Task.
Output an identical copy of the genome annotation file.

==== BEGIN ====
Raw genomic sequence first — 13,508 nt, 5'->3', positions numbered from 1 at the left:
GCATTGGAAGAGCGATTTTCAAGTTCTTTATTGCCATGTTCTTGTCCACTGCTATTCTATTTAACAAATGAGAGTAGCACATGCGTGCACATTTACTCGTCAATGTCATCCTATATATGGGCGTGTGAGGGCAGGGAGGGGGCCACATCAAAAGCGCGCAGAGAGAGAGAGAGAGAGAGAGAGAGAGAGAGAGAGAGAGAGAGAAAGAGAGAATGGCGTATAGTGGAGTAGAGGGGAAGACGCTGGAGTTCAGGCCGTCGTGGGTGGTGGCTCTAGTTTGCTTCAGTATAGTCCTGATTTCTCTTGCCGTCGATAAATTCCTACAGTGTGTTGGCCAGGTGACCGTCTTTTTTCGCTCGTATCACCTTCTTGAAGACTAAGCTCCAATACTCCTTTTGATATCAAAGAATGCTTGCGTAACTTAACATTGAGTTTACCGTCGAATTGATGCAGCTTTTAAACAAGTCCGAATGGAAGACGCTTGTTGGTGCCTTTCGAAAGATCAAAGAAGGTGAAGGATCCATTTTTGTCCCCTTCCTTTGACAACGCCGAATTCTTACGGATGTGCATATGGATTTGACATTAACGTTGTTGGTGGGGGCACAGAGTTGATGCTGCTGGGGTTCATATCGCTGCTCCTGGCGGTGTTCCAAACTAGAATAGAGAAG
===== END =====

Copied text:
Raw genomic sequence first — 13,508 nt, 5'->3', positions numbered from 1 at the left:
GCATTGGAAGAGCGATTTTCAAGTTCTTTATTGCCATGTTCTTGTCCACTGCTATTCTATTTAACAAATGAGAGTAGCACATGCGTGCACATTTACTCGTCAATGTCATCCTATATATGGGCGTGTGAGGGCAGGGAGGGGGCCACATCAAAAGCGCGCAGAGAGAGAGAGAGAGAGAGAGAGAGAGAGAGAGAGAGAGAGAGAAAGAGAGAATGGCGTATAGTGGAGTAGAGGGGAAGACGCTGGAGTTCAGGCCGTCGTGGGTGGTGGCTCTAGTTTGCTTCAGTATAGTCCTGATTTCTCTTGCCGTCGATAAATTCCTACAGTGTGTTGGCCAGGTGACCGTCTTTTTTCGCTCGTATCACCTTCTTGAAGACTAAGCTCCAATACTCCTTTTGATATCAAAGAATGCTTGCGTAACTTAACATTGAGTTTACCGTCGAATTGATGCAGCTTTTAAACAAGTCCGAATGGAAGACGCTTGTTGGTGCCTTTCGAAAGATCAAAGAAGGTGAAGGATCCATTTTTGTCCCCTTCCTTTGACAACGCCGAATTCTTACGGATGTGCATATGGATTTGACATTAACGTTGTTGGTGGGGGCACAGAGTTGATGCTGCTGGGGTTCATATCGCTGCTCCTGGCGGTGTTCCAAACTAGAATAGAGAAG